Page 16 - Hot News October 2014
P. 16
Finding The Key To Cope
Psychosis is the general term to describe a mental health problem in which a person experiences changes in thinking, perception, mood and behaviour; which can severely disrupt their life. Two of the main psychotic diagnoses are schizophrenia and bipolar disorder (manic depression).
The aim of Bipolar Awareness Day is to raise awareness and understanding of bipolar and its prevalence in the UK.
Bipolar – Previously known as manic depression – is a severe mental health illness characterised by extreme mood swings between manic highs and depressive lows.
People tend to experience periods of either depression or mania, often with periods of “normal” behaviour in between. Unfortunately, bipolar can take a long time to diagnose, often because people have to have experienced both depression and mania and people take different amounts of time to move between these two extremes (sometimes years).
Some symptoms of depression:
• Effects on emotion... Sadness, anxiety, guilt, anger, mood
swings, lack of emotional responsiveness.
• Effects on thinking... Frequent self-criticism, self-blame, worry, pessimism, impaired memory or concentration, indecisiveness, confusion, thoughts of suicide or death.
• Effects in behaviour... Crying spells, withdrawal from others, neglect of responsibilities, loss of interest in personal appearance, loss of motivation.
• Effects on physical... Chronic fatigue, lack of energy, sleeping too much or too little, over-eating or loss of appetite, constipation, weight loss or gain, irregular menstrual cycle, loss of sexual desire, unexplained aches and pains.
Some symptoms of mania:
• Increased energy and hyperactivity... The person may suddenly be able to do far more than usual. They will appear restless and unable to sit still.
• Elated mood... The person will feel high, happy, full of energy, on top of the world, invincible.
• Needing less sleep than usual... The person can go for days with very little sleep or none at all.
• Irritability... This may occur if others disagree with their unrealistic plans or ideas. It is also a result of fatigue as the person goes longer and longer without proper rest.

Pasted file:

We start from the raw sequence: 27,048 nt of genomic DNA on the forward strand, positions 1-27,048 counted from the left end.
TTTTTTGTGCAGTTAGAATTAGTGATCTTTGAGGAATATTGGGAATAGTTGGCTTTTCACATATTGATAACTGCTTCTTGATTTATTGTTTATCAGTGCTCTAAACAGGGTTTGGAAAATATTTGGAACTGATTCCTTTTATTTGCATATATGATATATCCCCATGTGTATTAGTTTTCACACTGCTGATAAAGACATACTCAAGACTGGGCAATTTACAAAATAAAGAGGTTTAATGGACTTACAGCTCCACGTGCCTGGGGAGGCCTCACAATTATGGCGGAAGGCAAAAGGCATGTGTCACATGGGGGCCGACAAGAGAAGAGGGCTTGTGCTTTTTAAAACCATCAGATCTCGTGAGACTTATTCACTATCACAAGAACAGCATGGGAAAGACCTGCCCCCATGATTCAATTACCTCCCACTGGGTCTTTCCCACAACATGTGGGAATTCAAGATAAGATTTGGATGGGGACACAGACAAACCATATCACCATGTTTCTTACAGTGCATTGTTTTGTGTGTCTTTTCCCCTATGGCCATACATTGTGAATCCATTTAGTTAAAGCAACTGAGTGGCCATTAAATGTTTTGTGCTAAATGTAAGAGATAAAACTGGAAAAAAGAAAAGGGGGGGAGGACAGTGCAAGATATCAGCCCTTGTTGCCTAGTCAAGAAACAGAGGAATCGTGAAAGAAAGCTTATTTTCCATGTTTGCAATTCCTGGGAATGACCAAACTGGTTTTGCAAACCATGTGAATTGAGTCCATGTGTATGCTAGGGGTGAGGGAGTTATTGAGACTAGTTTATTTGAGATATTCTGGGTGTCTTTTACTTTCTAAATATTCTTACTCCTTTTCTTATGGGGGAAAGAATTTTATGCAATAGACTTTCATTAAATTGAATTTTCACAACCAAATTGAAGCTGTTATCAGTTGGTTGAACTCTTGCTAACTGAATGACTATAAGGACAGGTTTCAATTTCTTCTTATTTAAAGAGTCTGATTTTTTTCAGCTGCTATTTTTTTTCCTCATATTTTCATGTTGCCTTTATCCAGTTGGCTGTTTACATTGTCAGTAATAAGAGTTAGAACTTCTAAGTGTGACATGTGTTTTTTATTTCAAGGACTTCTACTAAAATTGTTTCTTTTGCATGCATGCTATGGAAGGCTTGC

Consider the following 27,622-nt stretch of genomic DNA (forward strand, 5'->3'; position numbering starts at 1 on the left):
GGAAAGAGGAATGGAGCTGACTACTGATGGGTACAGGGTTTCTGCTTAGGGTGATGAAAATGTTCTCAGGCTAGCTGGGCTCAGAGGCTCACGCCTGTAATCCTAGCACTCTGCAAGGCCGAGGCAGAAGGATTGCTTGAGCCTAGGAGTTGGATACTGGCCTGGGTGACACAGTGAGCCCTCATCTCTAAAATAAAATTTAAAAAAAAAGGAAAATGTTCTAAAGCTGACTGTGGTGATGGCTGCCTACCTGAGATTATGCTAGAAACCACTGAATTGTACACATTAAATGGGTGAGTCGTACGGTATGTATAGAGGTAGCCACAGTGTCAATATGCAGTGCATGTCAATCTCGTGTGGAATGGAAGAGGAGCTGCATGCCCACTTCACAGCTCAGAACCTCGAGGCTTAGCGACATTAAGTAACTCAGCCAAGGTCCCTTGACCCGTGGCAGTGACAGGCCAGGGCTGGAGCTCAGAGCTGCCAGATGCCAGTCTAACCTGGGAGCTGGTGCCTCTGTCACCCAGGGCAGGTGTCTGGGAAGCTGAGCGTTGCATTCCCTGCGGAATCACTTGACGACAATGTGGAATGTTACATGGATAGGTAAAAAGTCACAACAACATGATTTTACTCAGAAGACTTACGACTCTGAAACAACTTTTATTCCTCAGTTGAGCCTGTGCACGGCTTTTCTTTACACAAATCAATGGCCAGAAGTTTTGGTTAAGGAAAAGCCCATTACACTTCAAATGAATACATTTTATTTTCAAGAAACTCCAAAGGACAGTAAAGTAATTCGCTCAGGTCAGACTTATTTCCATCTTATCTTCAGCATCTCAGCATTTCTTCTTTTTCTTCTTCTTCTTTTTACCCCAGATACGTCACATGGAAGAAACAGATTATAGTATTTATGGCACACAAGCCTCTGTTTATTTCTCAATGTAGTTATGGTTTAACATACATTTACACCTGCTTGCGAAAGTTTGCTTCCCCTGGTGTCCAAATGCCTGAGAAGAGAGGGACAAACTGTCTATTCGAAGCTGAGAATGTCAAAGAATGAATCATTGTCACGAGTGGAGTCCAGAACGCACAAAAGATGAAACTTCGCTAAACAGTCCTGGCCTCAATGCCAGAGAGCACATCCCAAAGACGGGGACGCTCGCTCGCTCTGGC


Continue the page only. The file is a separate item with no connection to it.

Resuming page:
• Rapid thinking and speech... The person may talk too much, too fast and keep changing the subject.
• Lack of inhibitions... The person may disregard risks, spend money extravagantly, be unusually forthright in expressing opinions or be very sexually active.
• Grandiose delusions... These involve very inflated self-esteem. For example, the person may believe that he or she is superhuman, especially talented or an important religious figure.
• Lack of insight... The person is so convinced that their manic delusions are real that they do not realise they are ill.
Although mania could sound like fun, it often gets people in to difficult situations. They may lose touch with reality (that is, become psychotic). Bipolar disorder is less common than ordinary depression and requires medical treatment.
Both males and females of any age and from any social or ethnic background can develop the illness. The symptoms can first occur and then reoccur when work, studies, family or emotional pressures are at their greatest. In women it can also be triggered by childbirth or during the menopause.
The key to coping with bipolar is an early diagnosis, acceptance of the illness and adapting your lifestyle so you are in control of the symptoms as much as possible. Management of the illness can be achieved through strategies involving
medication, health care, therapy and self-management.

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